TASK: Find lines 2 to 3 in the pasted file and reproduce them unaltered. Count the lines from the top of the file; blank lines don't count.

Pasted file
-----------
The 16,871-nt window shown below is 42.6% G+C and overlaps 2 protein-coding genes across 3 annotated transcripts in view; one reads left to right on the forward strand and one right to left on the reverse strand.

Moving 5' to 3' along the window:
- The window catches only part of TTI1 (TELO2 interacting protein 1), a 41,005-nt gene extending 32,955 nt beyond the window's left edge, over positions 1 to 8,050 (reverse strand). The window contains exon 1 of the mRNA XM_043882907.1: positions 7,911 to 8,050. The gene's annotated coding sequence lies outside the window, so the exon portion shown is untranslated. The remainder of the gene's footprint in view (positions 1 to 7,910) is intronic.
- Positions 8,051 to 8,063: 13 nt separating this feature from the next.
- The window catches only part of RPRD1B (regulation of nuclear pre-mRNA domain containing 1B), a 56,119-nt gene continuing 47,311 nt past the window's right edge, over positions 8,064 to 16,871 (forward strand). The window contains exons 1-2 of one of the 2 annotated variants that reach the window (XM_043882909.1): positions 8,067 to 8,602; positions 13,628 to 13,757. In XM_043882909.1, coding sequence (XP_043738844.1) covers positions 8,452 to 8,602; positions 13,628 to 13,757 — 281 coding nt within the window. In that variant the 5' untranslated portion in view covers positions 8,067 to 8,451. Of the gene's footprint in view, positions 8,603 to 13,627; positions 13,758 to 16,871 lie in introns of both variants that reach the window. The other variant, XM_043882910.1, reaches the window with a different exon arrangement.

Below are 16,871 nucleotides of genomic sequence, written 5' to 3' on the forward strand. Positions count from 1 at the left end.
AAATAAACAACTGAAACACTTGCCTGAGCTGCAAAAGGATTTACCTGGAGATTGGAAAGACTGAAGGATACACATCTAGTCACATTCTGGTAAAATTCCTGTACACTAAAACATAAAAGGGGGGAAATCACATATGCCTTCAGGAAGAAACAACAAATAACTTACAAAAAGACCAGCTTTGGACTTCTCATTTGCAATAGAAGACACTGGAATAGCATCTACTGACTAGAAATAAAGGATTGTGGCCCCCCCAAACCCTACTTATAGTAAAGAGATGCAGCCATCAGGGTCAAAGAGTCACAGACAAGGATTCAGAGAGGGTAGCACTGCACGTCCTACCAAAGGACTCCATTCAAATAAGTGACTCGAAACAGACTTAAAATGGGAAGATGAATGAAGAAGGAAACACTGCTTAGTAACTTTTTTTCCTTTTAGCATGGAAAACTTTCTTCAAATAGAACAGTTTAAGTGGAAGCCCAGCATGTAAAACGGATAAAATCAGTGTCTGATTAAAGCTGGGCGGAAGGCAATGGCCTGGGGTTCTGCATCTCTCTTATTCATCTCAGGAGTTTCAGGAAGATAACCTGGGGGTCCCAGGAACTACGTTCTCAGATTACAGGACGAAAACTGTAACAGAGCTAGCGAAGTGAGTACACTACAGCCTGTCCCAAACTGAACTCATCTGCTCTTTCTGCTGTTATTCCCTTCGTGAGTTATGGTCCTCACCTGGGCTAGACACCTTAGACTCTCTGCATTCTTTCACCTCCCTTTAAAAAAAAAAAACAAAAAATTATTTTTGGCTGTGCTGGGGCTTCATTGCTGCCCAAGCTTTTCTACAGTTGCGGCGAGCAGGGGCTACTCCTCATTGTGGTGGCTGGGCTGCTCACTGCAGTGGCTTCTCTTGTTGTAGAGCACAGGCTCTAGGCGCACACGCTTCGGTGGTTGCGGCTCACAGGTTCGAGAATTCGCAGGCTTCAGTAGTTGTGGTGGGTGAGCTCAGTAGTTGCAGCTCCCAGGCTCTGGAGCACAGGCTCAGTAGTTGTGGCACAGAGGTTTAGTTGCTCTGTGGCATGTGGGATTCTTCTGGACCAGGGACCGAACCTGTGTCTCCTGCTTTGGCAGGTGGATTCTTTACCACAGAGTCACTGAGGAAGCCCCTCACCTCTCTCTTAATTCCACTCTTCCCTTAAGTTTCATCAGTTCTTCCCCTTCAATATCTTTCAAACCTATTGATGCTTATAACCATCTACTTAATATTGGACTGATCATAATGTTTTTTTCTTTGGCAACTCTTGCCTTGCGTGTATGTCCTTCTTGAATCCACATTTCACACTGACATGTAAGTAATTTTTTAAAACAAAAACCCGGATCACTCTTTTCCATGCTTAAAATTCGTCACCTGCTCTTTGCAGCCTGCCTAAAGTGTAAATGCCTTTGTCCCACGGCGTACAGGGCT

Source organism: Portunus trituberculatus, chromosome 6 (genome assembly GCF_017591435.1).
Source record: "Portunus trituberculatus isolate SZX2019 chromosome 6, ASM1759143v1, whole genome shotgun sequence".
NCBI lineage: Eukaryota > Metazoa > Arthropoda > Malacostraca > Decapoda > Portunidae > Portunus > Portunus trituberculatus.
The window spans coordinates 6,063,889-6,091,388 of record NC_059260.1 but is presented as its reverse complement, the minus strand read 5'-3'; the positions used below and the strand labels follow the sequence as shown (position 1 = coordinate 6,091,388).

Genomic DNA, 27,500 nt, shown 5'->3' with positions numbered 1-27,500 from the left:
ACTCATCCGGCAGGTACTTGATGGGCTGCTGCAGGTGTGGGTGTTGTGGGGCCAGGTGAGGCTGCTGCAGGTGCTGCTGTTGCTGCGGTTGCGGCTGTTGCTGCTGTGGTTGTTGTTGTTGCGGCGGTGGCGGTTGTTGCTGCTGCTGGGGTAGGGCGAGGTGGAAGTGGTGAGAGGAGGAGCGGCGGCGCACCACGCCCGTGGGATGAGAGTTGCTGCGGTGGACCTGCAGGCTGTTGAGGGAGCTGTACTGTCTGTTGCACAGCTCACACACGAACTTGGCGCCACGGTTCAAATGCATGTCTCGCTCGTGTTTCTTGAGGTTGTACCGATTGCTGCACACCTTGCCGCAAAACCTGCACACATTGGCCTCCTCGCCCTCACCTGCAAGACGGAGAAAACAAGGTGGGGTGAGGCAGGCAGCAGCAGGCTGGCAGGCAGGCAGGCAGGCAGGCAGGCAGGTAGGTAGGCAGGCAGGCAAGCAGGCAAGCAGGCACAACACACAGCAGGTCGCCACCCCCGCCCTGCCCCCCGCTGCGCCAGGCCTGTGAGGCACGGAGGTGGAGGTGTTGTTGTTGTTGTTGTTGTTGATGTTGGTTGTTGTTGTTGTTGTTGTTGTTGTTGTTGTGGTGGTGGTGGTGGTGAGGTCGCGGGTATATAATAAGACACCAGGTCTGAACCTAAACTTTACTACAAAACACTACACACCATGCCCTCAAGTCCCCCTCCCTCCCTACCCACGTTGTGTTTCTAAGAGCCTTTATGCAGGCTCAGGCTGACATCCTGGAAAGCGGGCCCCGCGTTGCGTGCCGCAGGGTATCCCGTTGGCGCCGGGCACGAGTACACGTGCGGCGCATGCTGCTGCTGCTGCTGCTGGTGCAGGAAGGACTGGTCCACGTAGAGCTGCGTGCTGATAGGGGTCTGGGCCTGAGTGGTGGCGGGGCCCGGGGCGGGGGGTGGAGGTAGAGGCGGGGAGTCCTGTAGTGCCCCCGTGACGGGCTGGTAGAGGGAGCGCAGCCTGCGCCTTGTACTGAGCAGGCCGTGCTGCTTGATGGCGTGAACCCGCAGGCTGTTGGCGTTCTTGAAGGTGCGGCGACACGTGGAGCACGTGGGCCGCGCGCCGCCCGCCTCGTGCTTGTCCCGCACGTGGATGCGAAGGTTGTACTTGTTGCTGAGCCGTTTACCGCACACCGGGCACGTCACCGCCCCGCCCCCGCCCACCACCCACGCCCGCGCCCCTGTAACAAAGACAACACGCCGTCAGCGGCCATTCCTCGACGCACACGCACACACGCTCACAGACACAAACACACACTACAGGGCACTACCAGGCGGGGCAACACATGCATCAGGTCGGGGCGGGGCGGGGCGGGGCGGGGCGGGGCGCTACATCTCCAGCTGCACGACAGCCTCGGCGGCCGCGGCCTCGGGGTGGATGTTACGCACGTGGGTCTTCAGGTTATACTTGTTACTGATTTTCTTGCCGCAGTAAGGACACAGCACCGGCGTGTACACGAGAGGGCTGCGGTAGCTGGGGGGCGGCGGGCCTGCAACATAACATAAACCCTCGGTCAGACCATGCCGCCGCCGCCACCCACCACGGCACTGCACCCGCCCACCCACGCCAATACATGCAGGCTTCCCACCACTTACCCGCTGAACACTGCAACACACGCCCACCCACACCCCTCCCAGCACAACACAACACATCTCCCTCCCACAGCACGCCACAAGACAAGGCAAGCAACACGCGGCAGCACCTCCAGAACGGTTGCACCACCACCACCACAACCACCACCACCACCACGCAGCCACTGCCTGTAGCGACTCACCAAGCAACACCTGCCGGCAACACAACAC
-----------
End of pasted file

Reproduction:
Moving 5' to 3' along the window:
- The window catches only part of TTI1 (TELO2 interacting protein 1), a 41,005-nt gene extending 32,955 nt beyond the window's left edge, over positions 1 to 8,050 (reverse strand). The window contains exon 1 of the mRNA XM_043882907.1: positions 7,911 to 8,050. The gene's annotated coding sequence lies outside the window, so the exon portion shown is untranslated. The remainder of the gene's footprint in view (positions 1 to 7,910) is intronic.